I hear this over and over again. Every once in a while, I get an email from a distraught blog follower complaining and telling me that SharePoint Implementation failed miserably in their organization. The most common culprit – “@#$% SharePoint.” The reality is – it is not SharePoint, but rather other reasons that have nothing to do with the application itself. While every organization is different and there are many factors that impact the success (or failure) of SharePoint, below I would like to summarize some of the common ones that I see from my experience.
Reason # 1: You spent all the $’s on custom coding, development or custom themes
I am quite surprised to see how many organizations get on this bait. The first thing they do when they acquire SharePoint/Office 365 – customize the hell out of it with expensive development and 3rd party themes. This is like buying the draperies for the house that has not yet been built. Don’t get me wrong, custom themes can make SharePoint nicer-looking, but collaboration won’t be improved because of slideshows or fancy menu hovering effects. What will improve collaboration are proper information architecture, metadata, proper site design and clean navigation. This is especially important for those who are in Office 365 (SharePoint Online). Read this post about dangers of over-branding in SharePoint Online.
Reason # 2: You did not spend any time on training
“My employees did not need training on how to use Word, Excel or Dropbox, so they don’t need any SharePoint training.” This is a common phrase I hear from senior management staff and execs. Let me respond to this in the politest form I possibly can: BULLSH*T!
SharePoint is no Word, Excel or DropBox. The complexity of SharePoint easily surpasses that of any of the applications listed above. You would not allow a person to drive a car without proper training, correct? Would you want to fly an airplane, knowing that the pilot did not have any proper training?
So why would you allow your employees to work and share company IP (Intellectual Property) without some training? I am not talking about anything lengthy or expensive here – your employees do not need to necessarily sit through 3 full days of classes. But some training on unique and frequently used features are a must. This won’t take much of valuable time or investment.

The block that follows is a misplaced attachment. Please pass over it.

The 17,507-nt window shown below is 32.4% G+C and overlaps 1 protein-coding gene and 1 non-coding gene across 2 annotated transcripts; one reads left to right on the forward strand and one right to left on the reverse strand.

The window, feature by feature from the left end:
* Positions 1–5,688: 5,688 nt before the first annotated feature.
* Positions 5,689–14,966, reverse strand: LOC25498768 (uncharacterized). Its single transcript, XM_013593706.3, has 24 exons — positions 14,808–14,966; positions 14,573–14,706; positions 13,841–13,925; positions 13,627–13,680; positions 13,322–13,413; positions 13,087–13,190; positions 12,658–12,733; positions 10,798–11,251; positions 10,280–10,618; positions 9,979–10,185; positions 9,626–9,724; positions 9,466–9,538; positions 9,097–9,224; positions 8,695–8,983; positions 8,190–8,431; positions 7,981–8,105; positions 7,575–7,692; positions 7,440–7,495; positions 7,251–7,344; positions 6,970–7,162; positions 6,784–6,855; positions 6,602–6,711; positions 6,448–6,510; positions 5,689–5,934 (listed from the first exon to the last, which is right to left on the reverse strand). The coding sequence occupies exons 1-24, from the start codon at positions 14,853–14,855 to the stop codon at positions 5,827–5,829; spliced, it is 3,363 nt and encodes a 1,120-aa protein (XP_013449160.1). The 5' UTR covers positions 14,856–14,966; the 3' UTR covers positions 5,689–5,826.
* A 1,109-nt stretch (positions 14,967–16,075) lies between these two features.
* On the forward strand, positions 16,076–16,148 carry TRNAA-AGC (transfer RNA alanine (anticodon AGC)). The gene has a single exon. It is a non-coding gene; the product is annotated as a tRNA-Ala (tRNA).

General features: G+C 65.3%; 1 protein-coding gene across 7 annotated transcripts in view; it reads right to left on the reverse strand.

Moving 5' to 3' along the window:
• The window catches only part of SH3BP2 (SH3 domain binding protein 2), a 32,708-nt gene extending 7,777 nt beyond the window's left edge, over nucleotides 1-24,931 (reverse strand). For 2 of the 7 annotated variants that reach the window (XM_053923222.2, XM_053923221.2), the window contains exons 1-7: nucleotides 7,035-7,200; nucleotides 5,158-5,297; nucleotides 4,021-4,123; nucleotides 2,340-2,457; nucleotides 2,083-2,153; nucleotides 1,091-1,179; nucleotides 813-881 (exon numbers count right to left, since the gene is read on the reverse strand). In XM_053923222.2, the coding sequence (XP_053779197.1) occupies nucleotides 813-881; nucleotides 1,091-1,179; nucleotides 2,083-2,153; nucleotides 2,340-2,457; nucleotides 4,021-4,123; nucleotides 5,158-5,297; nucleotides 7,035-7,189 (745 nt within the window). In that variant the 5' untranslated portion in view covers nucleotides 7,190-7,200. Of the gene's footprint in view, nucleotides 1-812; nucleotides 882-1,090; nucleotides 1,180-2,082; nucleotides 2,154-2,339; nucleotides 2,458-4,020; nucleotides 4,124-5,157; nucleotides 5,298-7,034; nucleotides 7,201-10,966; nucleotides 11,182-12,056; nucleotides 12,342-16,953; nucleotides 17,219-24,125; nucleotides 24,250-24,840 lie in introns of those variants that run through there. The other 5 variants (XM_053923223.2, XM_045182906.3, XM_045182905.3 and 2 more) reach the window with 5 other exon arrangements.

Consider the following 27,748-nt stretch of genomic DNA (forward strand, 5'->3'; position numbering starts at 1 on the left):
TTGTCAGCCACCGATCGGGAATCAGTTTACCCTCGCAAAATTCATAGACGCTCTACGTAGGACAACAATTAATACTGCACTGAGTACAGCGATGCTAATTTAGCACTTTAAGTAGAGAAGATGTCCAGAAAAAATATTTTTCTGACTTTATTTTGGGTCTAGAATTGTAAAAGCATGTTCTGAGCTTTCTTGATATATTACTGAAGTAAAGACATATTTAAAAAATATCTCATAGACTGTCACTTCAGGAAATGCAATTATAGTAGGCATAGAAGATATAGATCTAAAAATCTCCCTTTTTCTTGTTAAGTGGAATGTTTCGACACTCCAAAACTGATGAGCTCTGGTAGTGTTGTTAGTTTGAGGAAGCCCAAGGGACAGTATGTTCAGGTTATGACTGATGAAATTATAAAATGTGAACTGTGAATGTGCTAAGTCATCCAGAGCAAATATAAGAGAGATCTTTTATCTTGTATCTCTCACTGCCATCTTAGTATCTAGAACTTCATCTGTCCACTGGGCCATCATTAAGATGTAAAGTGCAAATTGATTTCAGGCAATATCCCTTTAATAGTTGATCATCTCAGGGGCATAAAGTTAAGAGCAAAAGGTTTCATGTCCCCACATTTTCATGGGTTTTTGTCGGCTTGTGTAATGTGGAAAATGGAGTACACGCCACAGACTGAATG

Reason # 3: You did not follow best practices on SharePoint Information Architecture
I blogged quite a bit about this before. Even if you pass on custom development and do spend time training, you also need to assure your SharePoint Intranet is setup according to industry best practices. That includes proper site hierarchy, navigation, security, metadata, Term Store configuration, and search.
Reason # 4: You implemented SharePoint as a file share
If you did, I strongly encourage that you close your Office 365 account and switch to DropBox. SharePoint is not and must not be used as a file share. If you are using SharePoint as a file share – you are not really taking advantage of SharePoint as a collaboration tool, you most likely will run into certain technical limitations and SharePoint will never be successful in your organization.
Reason # 5. Personal ego or previous bad experiences with SharePoint
Just like if you had a bad relationship with someone, you should not bring your past into the new relationship. Yes, you or someone else in your organization had a very bad experience with SharePoint 2007 or 2010 in their previous job. I get that! But, you should leave that past in the past. Whatever the reasons were, SharePoint itself has changed drastically since 2007 or 2010. From a cumbersome and complicated application, it has matured into a very modern, sexy and intuitive collaboration platform. Microsoft is releasing updates to SharePoint Online and other Office 365 assets faster than you can say “SharePoint.” So, give it a chance!